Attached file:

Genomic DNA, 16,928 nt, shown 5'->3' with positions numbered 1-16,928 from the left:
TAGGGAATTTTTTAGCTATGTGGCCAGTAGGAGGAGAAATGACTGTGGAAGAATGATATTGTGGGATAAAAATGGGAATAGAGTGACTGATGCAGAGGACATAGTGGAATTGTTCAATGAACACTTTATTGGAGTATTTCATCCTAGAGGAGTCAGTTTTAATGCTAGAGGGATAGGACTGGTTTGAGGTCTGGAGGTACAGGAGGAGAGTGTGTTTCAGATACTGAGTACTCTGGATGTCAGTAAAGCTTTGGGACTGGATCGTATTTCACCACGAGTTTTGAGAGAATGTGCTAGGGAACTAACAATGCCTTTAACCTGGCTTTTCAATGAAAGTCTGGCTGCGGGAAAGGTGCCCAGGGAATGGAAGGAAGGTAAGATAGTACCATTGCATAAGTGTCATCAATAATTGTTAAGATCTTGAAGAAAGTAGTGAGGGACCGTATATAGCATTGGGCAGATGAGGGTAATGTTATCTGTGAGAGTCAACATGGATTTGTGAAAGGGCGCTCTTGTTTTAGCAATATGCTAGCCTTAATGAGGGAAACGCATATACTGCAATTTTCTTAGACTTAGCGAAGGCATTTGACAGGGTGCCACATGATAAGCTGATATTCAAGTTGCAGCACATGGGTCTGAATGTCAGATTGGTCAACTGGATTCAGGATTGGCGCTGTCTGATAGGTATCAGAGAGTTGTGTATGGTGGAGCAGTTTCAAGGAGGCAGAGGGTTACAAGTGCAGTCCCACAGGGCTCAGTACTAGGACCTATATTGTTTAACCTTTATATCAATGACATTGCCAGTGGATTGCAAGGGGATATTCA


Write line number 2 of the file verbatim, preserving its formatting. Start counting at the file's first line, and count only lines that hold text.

TAGGGAATTTTTTAGCTATGTGGCCAGTAGGAGGAGAAATGACTGTGGAAGAATGATATTGTGGGATAAAAATGGGAATAGAGTGACTGATGCAGAGGACATAGTGGAATTGTTCAATGAACACTTTATTGGAGTATTTCATCCTAGAGGAGTCAGTTTTAATGCTAGAGGGATAGGACTGGTTTGAGGTCTGGAGGTACAGGAGGAGAGTGTGTTTCAGATACTGAGTACTCTGGATGTCAGTAAAGCTTTGGGACTGGATCGTATTTCACCACGAGTTTTGAGAGAATGTGCTAGGGAACTAACAATGCCTTTAACCTGGCTTTTCAATGAAAGTCTGGCTGCGGGAAAGGTGCCCAGGGAATGGAAGGAAGGTAAGATAGTACCATTGCATAAGTGTCATCAATAATTGTTAAGATCTTGAAGAAAGTAGTGAGGGACCGTATATAGCATTGGGCAGATGAGGGTAATGTTATCTGTGAGAGTCAACATGGATTTGTGAAAGGGCGCTCTTGTTTTAGCAATATGCTAGCCTTAATGAGGGAAACGCATATACTGCAATTTTCTTAGACTTAGCGAAGGCATTTGACAGGGTGCCACATGATAAGCTGATATTCAAGTTGCAGCACATGGGTCTGAATGTCAGATTGGTCAACTGGATTCAGGATTGGCGCTGTCTGATAGGTATCAGAGAGTTGTGTATGGTGGAGCAGTTTCAAGGAGGCAGAGGGTTACAAGTGCAGTCCCACAGGGCTCAGTACTAGGACCTATATTGTTTAACCTTTATATCAATGACATTGCCAGTGGATTGCAAGGGGATATTCA